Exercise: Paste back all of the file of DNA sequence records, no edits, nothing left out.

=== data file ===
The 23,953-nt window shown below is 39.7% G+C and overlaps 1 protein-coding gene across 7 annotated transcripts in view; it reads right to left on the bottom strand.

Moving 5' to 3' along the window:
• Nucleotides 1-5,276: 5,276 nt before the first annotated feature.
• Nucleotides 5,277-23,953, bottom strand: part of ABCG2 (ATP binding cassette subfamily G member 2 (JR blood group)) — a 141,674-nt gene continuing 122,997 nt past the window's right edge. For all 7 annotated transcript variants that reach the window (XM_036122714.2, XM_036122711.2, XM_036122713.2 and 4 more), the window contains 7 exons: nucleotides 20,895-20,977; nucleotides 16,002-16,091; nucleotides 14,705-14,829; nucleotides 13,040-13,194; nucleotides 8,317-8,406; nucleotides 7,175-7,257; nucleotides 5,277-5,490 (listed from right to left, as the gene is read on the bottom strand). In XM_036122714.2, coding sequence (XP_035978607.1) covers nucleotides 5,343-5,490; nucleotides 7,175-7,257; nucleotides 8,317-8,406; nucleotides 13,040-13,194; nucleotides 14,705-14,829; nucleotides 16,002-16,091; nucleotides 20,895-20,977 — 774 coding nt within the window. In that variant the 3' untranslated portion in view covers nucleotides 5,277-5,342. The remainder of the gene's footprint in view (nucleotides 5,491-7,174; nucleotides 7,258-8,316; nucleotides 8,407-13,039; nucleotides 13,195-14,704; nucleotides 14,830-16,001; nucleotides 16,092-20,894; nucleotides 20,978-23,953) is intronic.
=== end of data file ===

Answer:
The 23,953-nt window shown below is 39.7% G+C and overlaps 1 protein-coding gene across 7 annotated transcripts in view; it reads right to left on the bottom strand.

Moving 5' to 3' along the window:
• Nucleotides 1-5,276: 5,276 nt before the first annotated feature.
• Nucleotides 5,277-23,953, bottom strand: part of ABCG2 (ATP binding cassette subfamily G member 2 (JR blood group)) — a 141,674-nt gene continuing 122,997 nt past the window's right edge. For all 7 annotated transcript variants that reach the window (XM_036122714.2, XM_036122711.2, XM_036122713.2 and 4 more), the window contains 7 exons: nucleotides 20,895-20,977; nucleotides 16,002-16,091; nucleotides 14,705-14,829; nucleotides 13,040-13,194; nucleotides 8,317-8,406; nucleotides 7,175-7,257; nucleotides 5,277-5,490 (listed from right to left, as the gene is read on the bottom strand). In XM_036122714.2, coding sequence (XP_035978607.1) covers nucleotides 5,343-5,490; nucleotides 7,175-7,257; nucleotides 8,317-8,406; nucleotides 13,040-13,194; nucleotides 14,705-14,829; nucleotides 16,002-16,091; nucleotides 20,895-20,977 — 774 coding nt within the window. In that variant the 3' untranslated portion in view covers nucleotides 5,277-5,342. The remainder of the gene's footprint in view (nucleotides 5,491-7,174; nucleotides 7,258-8,316; nucleotides 8,407-13,039; nucleotides 13,195-14,704; nucleotides 14,830-16,001; nucleotides 16,092-20,894; nucleotides 20,978-23,953) is intronic.